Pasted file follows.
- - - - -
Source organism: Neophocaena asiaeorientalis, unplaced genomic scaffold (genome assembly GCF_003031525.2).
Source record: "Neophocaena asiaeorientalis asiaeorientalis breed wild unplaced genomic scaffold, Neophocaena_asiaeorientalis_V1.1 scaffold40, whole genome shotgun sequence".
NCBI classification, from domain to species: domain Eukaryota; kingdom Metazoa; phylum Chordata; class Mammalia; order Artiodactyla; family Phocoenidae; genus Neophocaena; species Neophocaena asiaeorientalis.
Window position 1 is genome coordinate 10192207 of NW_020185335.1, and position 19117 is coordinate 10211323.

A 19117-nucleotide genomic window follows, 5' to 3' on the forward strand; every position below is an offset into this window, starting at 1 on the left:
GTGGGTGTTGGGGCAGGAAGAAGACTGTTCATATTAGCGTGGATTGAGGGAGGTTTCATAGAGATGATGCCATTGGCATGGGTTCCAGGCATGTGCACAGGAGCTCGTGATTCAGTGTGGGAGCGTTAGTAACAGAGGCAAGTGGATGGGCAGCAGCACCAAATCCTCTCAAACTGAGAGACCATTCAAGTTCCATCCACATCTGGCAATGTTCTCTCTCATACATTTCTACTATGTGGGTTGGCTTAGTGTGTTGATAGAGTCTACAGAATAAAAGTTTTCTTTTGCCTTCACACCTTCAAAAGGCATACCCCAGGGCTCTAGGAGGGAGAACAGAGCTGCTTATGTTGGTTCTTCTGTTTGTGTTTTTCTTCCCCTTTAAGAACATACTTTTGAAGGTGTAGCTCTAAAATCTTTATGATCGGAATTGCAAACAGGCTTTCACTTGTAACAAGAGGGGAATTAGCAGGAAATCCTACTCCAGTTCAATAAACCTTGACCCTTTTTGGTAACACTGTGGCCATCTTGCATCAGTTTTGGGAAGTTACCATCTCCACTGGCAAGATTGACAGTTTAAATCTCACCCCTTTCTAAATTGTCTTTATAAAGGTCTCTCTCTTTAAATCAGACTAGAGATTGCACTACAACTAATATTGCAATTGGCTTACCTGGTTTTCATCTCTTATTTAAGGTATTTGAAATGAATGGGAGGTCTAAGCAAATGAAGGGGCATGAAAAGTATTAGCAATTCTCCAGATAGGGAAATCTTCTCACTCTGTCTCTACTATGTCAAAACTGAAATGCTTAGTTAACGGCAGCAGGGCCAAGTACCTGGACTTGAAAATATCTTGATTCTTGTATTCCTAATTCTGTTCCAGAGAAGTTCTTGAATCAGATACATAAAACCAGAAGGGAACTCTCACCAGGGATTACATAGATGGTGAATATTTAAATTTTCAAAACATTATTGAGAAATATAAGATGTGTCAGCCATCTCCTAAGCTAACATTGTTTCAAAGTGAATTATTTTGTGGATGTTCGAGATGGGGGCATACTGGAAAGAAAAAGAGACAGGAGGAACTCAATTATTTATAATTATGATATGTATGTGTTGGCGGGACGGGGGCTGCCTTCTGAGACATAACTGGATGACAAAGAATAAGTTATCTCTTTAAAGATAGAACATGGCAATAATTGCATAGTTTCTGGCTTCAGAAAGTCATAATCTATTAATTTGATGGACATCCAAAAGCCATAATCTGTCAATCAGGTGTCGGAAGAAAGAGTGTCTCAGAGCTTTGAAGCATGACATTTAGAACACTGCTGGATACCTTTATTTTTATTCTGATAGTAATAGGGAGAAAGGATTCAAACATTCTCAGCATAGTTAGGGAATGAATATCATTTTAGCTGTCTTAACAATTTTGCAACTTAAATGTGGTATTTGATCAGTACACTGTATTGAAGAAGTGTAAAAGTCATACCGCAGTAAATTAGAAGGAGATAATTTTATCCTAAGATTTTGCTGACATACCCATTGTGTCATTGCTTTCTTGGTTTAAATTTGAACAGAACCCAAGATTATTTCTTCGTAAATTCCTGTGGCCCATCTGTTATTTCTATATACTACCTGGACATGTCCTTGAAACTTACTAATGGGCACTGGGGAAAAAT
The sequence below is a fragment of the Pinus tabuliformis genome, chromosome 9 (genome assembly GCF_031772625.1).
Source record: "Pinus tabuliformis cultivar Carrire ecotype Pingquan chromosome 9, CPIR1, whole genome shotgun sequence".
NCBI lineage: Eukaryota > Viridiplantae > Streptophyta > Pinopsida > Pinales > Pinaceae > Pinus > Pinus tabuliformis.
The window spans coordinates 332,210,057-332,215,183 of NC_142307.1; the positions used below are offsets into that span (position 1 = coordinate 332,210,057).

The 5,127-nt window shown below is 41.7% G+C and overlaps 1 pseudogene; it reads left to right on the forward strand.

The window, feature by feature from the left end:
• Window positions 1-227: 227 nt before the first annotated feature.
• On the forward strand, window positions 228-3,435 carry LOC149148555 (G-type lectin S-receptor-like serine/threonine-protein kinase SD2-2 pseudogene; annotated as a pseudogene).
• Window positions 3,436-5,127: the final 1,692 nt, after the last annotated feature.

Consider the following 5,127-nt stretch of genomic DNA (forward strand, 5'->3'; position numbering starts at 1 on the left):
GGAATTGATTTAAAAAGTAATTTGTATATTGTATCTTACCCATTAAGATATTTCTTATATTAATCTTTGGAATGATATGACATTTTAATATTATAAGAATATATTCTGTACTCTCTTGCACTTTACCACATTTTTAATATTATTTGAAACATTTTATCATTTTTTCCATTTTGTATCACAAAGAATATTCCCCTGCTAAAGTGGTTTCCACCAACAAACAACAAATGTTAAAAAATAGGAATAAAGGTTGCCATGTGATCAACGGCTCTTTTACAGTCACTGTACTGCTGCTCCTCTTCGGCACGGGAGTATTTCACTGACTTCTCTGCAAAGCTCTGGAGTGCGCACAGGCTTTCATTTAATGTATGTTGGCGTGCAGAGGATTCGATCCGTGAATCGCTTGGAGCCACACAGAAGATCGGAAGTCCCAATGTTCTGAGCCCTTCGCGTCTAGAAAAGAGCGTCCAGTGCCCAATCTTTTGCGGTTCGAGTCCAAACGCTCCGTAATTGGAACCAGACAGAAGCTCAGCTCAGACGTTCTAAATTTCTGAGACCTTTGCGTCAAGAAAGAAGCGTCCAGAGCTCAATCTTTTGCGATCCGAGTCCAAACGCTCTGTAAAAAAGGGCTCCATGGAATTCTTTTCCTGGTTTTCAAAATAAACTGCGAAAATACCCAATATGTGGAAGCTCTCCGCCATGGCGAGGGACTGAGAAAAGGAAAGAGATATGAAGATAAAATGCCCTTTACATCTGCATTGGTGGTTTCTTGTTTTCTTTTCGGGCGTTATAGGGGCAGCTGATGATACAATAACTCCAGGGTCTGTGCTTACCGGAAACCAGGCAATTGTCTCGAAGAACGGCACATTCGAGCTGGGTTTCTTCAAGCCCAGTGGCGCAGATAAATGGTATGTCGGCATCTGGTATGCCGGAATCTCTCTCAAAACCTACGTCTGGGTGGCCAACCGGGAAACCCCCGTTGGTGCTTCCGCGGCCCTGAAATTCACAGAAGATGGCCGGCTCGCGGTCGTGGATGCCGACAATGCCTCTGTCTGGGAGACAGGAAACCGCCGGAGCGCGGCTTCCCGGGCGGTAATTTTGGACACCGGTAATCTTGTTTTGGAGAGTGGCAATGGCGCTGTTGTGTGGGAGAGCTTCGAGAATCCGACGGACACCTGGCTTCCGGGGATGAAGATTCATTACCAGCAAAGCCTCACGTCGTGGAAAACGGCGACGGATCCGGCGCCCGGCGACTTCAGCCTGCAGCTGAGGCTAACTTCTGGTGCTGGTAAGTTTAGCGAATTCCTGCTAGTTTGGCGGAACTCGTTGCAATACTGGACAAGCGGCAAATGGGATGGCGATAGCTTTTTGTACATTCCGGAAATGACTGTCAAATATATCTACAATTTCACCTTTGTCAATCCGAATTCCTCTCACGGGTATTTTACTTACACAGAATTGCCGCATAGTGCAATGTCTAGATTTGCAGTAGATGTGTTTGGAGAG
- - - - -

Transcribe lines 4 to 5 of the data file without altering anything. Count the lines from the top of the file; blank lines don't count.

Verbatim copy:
Window position 1 is genome coordinate 10192207 of NW_020185335.1, and position 19117 is coordinate 10211323.

A 19117-nucleotide genomic window follows, 5' to 3' on the forward strand; every position below is an offset into this window, starting at 1 on the left: